Hello Jiao Peng,
Thanks for asking the question.
If we only consider the functional requirements, you are right that we could have used Hive as well. Though to meet our non-functional requirements in a better way, we have preferred Casandra over HBase. Following are the details.
A system like typeahead suggestion requires a highly scalable and efficient database that can manage enormous amounts of data and provide fast read and write operations. HBase and Cassandra are the popular NoSQL databases that are frequently used for such use cases. The choice between these two databases, nevertheless, might be influenced by a number of factors. For example, in the typeahead suggestion system, we aim to achieve better scalability and fault tolerance, due to which Cassandra is a suitable option here, irrespective of one-time implementation complexities.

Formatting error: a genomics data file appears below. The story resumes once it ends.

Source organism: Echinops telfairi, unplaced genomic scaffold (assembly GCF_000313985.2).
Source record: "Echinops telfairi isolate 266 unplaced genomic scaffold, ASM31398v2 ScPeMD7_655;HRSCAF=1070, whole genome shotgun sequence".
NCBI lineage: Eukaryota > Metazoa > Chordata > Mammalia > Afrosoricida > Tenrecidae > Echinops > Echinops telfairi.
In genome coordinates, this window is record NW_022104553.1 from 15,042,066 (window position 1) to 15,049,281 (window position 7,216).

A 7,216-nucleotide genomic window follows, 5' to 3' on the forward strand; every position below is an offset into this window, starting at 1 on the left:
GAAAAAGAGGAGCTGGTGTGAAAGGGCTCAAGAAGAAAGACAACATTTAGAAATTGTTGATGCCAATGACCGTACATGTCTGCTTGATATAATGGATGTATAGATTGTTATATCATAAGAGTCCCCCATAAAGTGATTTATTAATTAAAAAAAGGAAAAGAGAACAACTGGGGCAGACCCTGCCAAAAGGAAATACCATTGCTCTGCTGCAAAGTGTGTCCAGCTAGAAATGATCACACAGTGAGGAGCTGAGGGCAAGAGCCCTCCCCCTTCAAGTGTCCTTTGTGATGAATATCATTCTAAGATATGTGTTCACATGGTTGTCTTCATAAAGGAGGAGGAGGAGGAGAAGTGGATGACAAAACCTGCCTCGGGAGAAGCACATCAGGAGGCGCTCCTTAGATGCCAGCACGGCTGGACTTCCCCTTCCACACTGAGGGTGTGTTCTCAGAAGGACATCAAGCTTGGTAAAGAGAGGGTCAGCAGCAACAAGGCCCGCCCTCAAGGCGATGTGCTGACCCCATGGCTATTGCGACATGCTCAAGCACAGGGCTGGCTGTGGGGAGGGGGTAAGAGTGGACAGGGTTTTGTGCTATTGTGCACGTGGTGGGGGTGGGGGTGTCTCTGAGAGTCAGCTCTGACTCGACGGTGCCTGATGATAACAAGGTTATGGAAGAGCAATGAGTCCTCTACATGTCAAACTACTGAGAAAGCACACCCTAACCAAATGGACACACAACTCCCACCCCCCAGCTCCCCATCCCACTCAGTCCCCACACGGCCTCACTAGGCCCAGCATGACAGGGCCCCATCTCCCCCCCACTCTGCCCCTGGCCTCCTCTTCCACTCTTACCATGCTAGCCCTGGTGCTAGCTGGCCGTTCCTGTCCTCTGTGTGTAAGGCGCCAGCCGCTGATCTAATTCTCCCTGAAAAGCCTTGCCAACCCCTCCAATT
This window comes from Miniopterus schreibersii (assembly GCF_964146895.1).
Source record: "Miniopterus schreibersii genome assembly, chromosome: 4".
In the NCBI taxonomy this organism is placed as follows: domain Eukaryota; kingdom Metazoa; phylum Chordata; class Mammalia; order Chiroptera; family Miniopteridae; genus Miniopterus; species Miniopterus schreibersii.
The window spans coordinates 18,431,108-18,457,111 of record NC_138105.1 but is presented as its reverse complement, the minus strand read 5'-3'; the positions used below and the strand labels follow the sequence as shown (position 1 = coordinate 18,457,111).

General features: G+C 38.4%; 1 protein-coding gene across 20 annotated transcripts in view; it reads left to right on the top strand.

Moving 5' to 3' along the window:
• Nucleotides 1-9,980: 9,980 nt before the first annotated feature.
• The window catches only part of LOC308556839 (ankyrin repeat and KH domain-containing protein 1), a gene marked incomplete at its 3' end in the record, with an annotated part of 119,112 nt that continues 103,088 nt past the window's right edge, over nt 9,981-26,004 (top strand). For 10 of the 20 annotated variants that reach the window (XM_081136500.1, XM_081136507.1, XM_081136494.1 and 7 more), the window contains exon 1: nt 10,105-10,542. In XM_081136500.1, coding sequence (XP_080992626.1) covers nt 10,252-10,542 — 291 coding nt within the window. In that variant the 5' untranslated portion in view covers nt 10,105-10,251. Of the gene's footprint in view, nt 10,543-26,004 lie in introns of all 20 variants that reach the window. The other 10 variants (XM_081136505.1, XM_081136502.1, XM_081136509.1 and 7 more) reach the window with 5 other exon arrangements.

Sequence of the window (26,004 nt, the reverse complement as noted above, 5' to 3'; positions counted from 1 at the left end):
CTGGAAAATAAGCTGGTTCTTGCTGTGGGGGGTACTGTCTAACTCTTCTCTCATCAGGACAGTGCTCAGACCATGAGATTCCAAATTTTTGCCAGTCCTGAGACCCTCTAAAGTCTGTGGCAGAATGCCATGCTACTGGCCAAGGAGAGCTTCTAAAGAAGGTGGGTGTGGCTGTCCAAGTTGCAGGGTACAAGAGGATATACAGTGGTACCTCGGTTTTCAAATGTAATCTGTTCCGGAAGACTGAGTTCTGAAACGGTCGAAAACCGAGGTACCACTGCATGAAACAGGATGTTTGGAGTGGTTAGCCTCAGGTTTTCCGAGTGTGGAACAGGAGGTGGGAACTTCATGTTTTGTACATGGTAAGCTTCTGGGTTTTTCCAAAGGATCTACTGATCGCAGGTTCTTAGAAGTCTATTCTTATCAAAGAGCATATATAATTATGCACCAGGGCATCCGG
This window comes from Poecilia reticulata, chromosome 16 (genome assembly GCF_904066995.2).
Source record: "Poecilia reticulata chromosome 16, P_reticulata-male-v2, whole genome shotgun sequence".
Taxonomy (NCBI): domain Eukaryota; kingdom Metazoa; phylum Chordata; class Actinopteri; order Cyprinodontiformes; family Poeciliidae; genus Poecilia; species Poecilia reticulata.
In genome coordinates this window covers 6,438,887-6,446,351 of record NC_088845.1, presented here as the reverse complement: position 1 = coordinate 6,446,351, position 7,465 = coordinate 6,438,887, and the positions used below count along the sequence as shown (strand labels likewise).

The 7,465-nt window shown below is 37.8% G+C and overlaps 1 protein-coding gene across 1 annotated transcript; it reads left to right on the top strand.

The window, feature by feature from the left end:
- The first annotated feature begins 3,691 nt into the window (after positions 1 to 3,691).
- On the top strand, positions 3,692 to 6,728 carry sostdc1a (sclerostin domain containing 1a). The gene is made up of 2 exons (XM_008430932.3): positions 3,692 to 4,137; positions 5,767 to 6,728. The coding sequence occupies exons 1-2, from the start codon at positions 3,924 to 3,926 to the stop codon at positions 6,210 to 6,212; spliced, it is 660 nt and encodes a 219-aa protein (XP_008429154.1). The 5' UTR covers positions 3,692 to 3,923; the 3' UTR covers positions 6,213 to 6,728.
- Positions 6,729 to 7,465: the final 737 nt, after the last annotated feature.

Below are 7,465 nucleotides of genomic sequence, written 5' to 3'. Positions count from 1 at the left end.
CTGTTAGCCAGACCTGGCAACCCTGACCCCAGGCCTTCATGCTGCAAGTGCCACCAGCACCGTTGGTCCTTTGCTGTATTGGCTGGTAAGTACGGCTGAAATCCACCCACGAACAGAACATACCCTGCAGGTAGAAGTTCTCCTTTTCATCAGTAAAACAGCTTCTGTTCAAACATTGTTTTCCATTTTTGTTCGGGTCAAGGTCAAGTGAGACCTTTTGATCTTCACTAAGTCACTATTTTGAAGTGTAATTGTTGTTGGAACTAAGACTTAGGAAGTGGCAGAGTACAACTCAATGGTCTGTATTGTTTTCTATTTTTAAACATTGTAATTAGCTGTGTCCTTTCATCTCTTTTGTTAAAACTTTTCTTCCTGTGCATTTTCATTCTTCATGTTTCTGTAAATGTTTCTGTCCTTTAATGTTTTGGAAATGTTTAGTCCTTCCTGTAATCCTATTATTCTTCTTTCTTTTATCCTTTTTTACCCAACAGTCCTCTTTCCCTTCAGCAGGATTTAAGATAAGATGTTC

In the typeahead suggestion system, our aim is to take data from HDFS, distribute it over different Map-Reduce workers and store the data in a No-SQL database which should be highly scalable and fault tolerant. In the design, we have the aggregator that decouples the HDFS and the Cassandra database. The choice of Cassandra is due to the following reasons:
HBase is built on top of the HDFS and uses a primary-secondary architecture, while Cassandra is built on a peer-to-peer architecture. Cassandra can be integrated with Hadoop using Hadoop’s Map-Reduce framework. This means that HBase can support more complex data processing, while Cassandra provides high scalability and fault tolerance. So, Cassandra is a suitable option to meet our non-functional requirements.
Cassandra has a flexible schema model, which allows for changes to be made to the schema without any downtime. This is important for typeahead suggestions, as it often requires frequent updates to the underlying data. Cassandra is designed to be distributed across multiple nodes and data centers, making it highly scalable and fault-tolerant. This makes it easier to handle large volumes of data and ensures high availability and data consistency.
I hope this helps!